• 125 g Potato
  • 75 g Swede 5mm dice.
  • 50 g Onion Sliced.
  • 1 Tsp Salt
  • 1/2 Tsp Pepper
  • 1 Egg For glazing the pie.
Instructions
  1. Add the flour, salt, lard and butter to a food mixer and bring together.

  2. Pour in the water and mix until a ball is formed.

  3. Wrap in cling film and chill for at least 3 hours.

  4. Chop and combine all of the ingredients for the filling with the exception of the egg.

  5. Divide the pastry into four and then roll out so that you can cut out 20cm discs.

  6. Place a quarter of the filling on each disc and then fold over sealing with water.

  7. Crimp the pasties by pinching the fold between your thumb and fore finger.

  8. Then fold over and continue until the entire edge is crimped, you can of course fold over in any method that works for you.

  9. Brush over with the beaten egg.

  10. Bake in a fan assisted oven at 160°C or 320°F for 50-55 minutes or 180°C or 350°F in a standard oven.

A traditional Cornish Pasty dates back to the 13th century and is wrapped in all sorts of rumour and mystery, this version is as trad as it gets and it is unbelievable how much flavour you can get from such simple ingredients.

2018-04-17T15:50:49+00:00

14 Comments

  1. Dannii April 3, 2018 at 10:14 am - Reply

    Can you believe that I have never had a real Cornish pasty before! I need to try and make these at the weekend.

    • Brian Jones April 4, 2018 at 7:28 am - Reply

      lol, even in Cornwall they argue about a ‘real Cornish’ pasty 😉 Enjoy and chuck what ever you want in there and make it your own, just don’t tell anyone form Cornwall 😉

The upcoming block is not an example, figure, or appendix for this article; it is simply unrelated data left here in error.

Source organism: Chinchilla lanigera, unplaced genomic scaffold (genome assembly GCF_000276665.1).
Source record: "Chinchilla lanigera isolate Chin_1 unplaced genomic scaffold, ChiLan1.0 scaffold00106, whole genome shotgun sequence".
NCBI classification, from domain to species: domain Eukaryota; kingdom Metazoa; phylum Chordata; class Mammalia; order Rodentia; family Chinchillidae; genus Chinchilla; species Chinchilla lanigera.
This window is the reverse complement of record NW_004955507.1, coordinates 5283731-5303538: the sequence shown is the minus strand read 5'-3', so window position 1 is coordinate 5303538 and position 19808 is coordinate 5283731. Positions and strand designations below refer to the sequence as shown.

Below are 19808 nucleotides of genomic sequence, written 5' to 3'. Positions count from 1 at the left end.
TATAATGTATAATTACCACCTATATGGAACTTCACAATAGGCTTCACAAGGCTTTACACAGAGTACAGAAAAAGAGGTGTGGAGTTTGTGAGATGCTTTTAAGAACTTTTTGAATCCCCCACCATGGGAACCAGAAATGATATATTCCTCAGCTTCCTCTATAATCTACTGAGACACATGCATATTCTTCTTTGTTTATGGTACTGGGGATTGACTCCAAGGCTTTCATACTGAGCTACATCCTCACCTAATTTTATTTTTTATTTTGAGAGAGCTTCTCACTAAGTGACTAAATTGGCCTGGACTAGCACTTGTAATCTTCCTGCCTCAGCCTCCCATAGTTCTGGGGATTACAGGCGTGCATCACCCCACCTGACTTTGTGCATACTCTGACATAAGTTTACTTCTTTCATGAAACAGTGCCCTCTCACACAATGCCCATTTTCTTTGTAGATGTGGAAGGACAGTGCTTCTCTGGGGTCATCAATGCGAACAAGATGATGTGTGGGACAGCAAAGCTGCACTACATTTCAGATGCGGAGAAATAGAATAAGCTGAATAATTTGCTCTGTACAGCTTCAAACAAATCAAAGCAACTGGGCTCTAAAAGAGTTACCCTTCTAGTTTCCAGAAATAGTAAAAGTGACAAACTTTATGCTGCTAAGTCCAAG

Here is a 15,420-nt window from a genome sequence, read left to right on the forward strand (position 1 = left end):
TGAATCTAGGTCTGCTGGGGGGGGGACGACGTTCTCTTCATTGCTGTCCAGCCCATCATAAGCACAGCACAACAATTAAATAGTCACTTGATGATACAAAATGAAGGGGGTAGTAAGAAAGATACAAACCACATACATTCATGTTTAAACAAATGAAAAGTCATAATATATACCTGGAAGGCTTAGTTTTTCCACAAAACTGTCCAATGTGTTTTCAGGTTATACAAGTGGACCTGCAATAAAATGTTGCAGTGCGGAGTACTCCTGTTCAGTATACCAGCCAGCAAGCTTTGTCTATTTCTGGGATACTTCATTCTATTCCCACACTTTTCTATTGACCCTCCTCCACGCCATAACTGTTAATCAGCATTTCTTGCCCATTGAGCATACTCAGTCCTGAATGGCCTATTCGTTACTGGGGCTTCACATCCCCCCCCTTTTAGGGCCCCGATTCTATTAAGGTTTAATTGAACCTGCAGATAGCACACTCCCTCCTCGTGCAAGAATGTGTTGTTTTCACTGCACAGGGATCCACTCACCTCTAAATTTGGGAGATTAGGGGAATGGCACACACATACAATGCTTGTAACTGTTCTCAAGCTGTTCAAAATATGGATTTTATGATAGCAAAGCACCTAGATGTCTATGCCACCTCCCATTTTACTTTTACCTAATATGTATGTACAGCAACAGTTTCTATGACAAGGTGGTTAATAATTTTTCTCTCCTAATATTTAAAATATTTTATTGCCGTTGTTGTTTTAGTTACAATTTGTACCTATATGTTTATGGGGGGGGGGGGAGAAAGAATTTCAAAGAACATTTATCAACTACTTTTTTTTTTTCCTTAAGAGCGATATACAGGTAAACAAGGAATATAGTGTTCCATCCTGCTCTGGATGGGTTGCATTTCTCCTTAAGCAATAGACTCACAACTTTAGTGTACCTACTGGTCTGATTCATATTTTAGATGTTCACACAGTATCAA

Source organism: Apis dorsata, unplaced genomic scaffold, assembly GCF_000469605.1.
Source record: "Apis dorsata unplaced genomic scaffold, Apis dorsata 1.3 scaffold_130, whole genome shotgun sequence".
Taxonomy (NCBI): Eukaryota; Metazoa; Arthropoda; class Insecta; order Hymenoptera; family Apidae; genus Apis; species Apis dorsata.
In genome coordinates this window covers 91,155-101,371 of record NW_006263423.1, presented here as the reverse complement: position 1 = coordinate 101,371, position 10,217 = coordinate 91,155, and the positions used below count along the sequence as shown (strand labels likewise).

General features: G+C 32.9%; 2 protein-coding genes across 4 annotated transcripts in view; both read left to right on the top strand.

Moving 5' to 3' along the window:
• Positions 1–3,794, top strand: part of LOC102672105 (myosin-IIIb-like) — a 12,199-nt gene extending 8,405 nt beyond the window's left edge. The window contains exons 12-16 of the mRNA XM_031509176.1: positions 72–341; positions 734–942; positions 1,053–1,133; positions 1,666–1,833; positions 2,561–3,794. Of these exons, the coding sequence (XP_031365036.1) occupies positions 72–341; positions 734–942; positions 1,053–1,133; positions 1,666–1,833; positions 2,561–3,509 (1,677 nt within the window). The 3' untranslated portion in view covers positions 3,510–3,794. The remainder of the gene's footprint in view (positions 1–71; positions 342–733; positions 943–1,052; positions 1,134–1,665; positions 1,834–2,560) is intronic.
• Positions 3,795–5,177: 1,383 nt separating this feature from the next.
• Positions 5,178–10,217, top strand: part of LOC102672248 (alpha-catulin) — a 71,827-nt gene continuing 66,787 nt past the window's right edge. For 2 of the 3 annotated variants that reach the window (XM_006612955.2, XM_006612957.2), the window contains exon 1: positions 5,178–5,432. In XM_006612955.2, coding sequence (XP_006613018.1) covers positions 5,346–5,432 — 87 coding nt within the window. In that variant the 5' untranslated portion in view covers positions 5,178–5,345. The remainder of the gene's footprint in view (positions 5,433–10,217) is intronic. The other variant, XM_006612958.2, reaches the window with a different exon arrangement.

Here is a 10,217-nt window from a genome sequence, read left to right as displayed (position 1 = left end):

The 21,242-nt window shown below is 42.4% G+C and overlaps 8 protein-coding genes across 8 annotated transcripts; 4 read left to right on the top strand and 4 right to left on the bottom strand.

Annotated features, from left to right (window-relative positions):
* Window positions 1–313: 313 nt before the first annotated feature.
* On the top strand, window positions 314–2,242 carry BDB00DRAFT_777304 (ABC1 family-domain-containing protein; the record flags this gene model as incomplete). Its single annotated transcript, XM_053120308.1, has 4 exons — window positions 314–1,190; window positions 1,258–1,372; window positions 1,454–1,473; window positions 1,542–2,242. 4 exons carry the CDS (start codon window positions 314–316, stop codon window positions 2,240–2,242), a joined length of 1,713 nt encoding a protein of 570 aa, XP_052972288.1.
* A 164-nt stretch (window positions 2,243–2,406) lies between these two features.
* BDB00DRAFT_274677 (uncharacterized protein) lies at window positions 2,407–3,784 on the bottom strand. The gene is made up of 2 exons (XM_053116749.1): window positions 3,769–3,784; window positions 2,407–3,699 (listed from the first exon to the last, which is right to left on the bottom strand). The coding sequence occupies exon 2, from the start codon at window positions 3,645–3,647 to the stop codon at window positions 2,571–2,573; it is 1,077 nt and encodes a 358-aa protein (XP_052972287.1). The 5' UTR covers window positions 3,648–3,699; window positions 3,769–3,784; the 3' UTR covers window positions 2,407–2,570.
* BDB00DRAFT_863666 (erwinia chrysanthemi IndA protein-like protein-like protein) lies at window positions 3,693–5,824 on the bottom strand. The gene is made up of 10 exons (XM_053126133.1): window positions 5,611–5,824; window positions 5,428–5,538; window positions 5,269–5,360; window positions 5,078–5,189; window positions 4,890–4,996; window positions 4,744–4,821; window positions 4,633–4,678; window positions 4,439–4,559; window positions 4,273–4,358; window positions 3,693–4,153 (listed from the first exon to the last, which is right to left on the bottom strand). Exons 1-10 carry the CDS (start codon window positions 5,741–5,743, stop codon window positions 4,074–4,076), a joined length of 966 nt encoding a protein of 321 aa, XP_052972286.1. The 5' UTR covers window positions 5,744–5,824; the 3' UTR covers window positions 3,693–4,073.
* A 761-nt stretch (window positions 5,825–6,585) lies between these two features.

2. Veena Azmanov April 3, 2018 at 10:19 am - Reply

    Wow, these are Cornish Pasty really impressive! Looks very tasty! I definitely want to try this cool recipe! I think this will be one of my favorites. Thank you for sharing this great recipe!

  3. Sarah April 3, 2018 at 12:00 pm - Reply

    These look absolutely mouth watering…and that filling sounds delicious!! What a perfect springtime dish! Can’t wait to make some!

    • Brian Jones April 4, 2018 at 7:28 am - Reply

      They make a fab picnic dish, they are robust enough to be rattled around a little and add some chutney and you are laughing 🙂

  4. Claudia Lamascolo April 3, 2018 at 12:14 pm - Reply

    I have never made anything this elegant what a great job you did they look flaky and perfect

    • Brian Jones April 4, 2018 at 7:29 am - Reply

      Thank you, although I’m not sure anyone has ever called the humble Cornish Pasty elegant before 😀

  5. Tania | Fit Foodie Nutter April 3, 2018 at 12:27 pm - Reply

    These pasties are looking to die for! I would have 3 and ask for seconds too! Great photography too x

    • Brian Jones April 4, 2018 at 7:30 am - Reply

      Thanks Tania, the second was tough to turn down… So I didn’t 😉

  6. Laura April 3, 2018 at 2:08 pm - Reply

    Great memories of Padstow, I need to try this ASAP

    • Brian Jones April 4, 2018 at 7:30 am - Reply

      Have fun, they are so insanely simple in terms of there filling but the flavour from them is insane.

  7. Jeff April 7, 2018 at 4:04 pm - Reply

    Bravo! I grew up in northern Michigan, where Cornish miners transplanted this tradition, and there, they’re called pasties. I love them. I’m looking forward to trying your recipe.

    • Brian Jones April 8, 2018 at 9:07 am - Reply

      Cheers Jeff… Enjoy, I can’t really claim this one, this recipe has largely remained unchanged for hundreds of years and is largely identical to the ‘protected’ status recipe, just slightly different vegetable ratios 🙂